Central College Abroad in Granada, Spain
Granada (the city) was AMAZING. The program was decent overall. My homestay was disappointing. My experience was a little like living in a crappy hostel run by a kindly, senile old man,... Arthur E.
Health & Safety
Granada (the City) Was AMAZING.
Submitted by Arthur E. - Davidson College | September 26, 2014
Granada (the city) was AMAZING. The program was decent overall.
My homestay was disappointing. My experience was a little like living in a crappy hostel run by a kindly, senile old man, attached to a mediocre cafeteria run by a crotchety old lady. My one request was that I not be with another American, and that I be in the older area of Granada. Instead I was with another American living in a Franco-era apartment building on an ugly, congested street. Incidentally, urban planners from Madrid actually came to our street to study exactly why it was so terrible. I can definitively say I lived on one of the ten ugliest streets in all of Spain. I did live with a couple other Spanish students, but they had little interest in talking or hanging out. Understandable, given that they already had their friends and lives.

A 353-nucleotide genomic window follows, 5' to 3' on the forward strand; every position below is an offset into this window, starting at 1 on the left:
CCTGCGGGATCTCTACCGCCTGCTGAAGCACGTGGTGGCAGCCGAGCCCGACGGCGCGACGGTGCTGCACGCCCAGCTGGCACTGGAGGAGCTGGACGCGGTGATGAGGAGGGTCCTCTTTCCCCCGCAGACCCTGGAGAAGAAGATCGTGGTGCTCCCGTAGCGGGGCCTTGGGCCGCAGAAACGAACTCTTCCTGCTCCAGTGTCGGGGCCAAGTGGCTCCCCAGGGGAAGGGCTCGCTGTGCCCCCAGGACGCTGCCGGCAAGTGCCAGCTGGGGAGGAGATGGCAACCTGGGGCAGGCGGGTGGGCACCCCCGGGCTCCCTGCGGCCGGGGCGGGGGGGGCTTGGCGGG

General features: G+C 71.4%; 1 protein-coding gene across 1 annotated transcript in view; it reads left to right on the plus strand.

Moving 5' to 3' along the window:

Oh, the meals were...interesting. One of them consisted of a gelatinous, gooey cream-like substance, rolled in gross cold-cuts, then the whole thing was breaded and deep-fried. Did I say deep-fried? Yeah, that was the most common cooking method. More often the results were...disappointing. Occasionally they were More, such as calamari day. Another of my senoras favorite meals was 'ensalada.' Though this technically translates as 'salad,' salad this was not. There was a 2-inch thick layer of baked potato, topped with a 1-inch thick layer of mayonnaise; I kid you not. On top of everything were some sliced bell peppers and tomatoes. One of my friends regularly had a meal known as 'migras,' fried bread crumbs. Every once in a blue moon, my host mother would make paella, which just made the homestay even more painful, because I got to see what could have been.
The central problem with the homestay is that it wasn't any sort of cultural exchange. My homestay was a source of supplementary income for the family. Any expense on food or such cut into their profit.
All this said, the homestay experiences of my friends was pretty mixed, some very positive. One of my friends lived with this kindly old Spanish lady in a beautiful flat in the historic area of Granada. She made her gourmet meals that made me exceedingly envious.
If I could have gone back and done it again, I would've lived with European Erasmus students and Spaniards studying in Granada for a semester.